June 27th is National HIV Testing Day and this brings an opportunity for all nurses across the nation to spread the word about the importance of getting an HIV test and to encourage patients and their family members to stay in care, and to support HIV prevention.
According to the CDC, approximately 1 in 7 people in the United States who have HIV do not know they have it. Getting HIV testing is the only way to know whether a patient has HIV. Knowing HIV status is crucial to keep patients and their family members healthy. The CDC has recommended that everyone between the ages of 13 and 64 should get an HIV testing as part of their routine health care.
Here are four key things nurses can do to help support HIV prevention.
1. Inform patients and their family members about where to get HIV testing.
There are several testing services, health centers, and other resources that provide HIV testing. Patients can easily find HIV testing and care services through the HIV Testing Sites & Care Services Locator, or they can call 1-800-CDC-INFO (232-4636). Getting tested for HIV regularly (at least once a year) is an important part of good sexual health.
2. Educate patients about the window period for HIV test.
The window period is time between potential exposure to HIV infection and the point when the test will give an accurate result. The window period can be from 10 days to 3 months, depending on individuals and types of HIV tests. Patients who test HIV-negative during the window period will need a follow-up test after the window period to confirm the results.
3. Encourage people at higher risk to get tested more often.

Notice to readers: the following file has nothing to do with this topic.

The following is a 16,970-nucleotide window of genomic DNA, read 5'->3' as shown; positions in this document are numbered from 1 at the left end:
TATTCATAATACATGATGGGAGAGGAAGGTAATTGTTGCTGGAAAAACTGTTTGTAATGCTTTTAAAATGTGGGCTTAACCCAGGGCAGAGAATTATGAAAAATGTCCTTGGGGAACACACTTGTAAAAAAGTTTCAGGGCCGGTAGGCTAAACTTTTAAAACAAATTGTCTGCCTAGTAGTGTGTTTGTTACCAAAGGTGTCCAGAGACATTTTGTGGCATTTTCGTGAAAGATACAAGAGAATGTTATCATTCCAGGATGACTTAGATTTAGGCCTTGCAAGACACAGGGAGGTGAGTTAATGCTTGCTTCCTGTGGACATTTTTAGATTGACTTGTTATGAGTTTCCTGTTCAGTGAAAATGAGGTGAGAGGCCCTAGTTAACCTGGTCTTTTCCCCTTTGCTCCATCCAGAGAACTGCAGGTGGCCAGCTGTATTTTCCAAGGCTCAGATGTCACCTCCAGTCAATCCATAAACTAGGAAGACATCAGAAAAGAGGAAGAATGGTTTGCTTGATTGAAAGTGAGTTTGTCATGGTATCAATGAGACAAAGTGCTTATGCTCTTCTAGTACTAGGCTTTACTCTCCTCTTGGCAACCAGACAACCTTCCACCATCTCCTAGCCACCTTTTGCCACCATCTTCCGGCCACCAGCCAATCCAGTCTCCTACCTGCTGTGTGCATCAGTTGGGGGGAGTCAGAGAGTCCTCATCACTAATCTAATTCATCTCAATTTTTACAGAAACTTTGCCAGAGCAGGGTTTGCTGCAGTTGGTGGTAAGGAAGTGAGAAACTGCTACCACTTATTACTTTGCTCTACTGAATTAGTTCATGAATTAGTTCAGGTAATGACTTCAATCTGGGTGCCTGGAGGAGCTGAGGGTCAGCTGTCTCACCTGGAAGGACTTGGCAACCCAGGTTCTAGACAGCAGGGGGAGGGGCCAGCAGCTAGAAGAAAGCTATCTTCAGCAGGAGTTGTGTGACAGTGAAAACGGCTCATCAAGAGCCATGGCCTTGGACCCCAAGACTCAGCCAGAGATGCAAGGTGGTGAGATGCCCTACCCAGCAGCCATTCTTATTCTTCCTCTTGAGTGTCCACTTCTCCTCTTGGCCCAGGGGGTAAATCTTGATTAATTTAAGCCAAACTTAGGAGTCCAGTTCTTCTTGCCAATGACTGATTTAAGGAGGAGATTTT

HIV can affect anyone regardless of sexual orientation, race, ethnicity, gender, or age. However, certain groups are at higher risk for HIV, for example, sexually active gay and bisexual men and injection drug users. These groups may benefit from more frequent testing (for example, every 3 to 6 months).
4. Encourage patients living with HIV to prevent passing disease to others.
There are many actions that patients can take to lower their risk of transmitting HIV to their partner or family members. HIV can spread by contact with infected blood, semen, or vaginal secretions or from mother to child during pregnancy, childbirth, or breast-feeding. Here are some examples to prevent passing HIV: taking medicines to treat HIV infection, using a new condom every time they have sex, telling their sexual partners that they have HIV, and encouraging their partners who are HIV-negative to get tested for HIV regularly.
As nurses, we have an important role to play, regardless of the area of expertise, in promoting prevention, testing, and early treatment of HIV.
Mary Wiske, RN, is a retired community health nurse.
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